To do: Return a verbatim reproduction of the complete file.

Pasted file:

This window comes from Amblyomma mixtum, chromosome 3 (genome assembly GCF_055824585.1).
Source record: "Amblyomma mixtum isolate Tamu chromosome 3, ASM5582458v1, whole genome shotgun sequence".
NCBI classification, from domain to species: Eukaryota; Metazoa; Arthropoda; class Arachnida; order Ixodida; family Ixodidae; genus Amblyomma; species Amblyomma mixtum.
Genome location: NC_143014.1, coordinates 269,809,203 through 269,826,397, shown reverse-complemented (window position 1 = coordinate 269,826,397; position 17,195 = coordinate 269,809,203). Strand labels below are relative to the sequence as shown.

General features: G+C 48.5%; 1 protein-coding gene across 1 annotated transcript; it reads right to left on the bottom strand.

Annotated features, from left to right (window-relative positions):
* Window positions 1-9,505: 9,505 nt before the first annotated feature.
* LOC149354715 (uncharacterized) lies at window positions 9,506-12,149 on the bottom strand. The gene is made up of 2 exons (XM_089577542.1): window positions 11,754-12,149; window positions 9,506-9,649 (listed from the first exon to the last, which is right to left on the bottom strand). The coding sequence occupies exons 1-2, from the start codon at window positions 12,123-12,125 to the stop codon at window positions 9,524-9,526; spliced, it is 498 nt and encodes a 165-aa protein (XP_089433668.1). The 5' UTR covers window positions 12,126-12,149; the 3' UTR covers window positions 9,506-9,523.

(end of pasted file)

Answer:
This window comes from Amblyomma mixtum, chromosome 3 (genome assembly GCF_055824585.1).
Source record: "Amblyomma mixtum isolate Tamu chromosome 3, ASM5582458v1, whole genome shotgun sequence".
NCBI classification, from domain to species: Eukaryota; Metazoa; Arthropoda; class Arachnida; order Ixodida; family Ixodidae; genus Amblyomma; species Amblyomma mixtum.
Genome location: NC_143014.1, coordinates 269,809,203 through 269,826,397, shown reverse-complemented (window position 1 = coordinate 269,826,397; position 17,195 = coordinate 269,809,203). Strand labels below are relative to the sequence as shown.

General features: G+C 48.5%; 1 protein-coding gene across 1 annotated transcript; it reads right to left on the bottom strand.

Annotated features, from left to right (window-relative positions):
* Window positions 1-9,505: 9,505 nt before the first annotated feature.
* LOC149354715 (uncharacterized) lies at window positions 9,506-12,149 on the bottom strand. The gene is made up of 2 exons (XM_089577542.1): window positions 11,754-12,149; window positions 9,506-9,649 (listed from the first exon to the last, which is right to left on the bottom strand). The coding sequence occupies exons 1-2, from the start codon at window positions 12,123-12,125 to the stop codon at window positions 9,524-9,526; spliced, it is 498 nt and encodes a 165-aa protein (XP_089433668.1). The 5' UTR covers window positions 12,126-12,149; the 3' UTR covers window positions 9,506-9,523.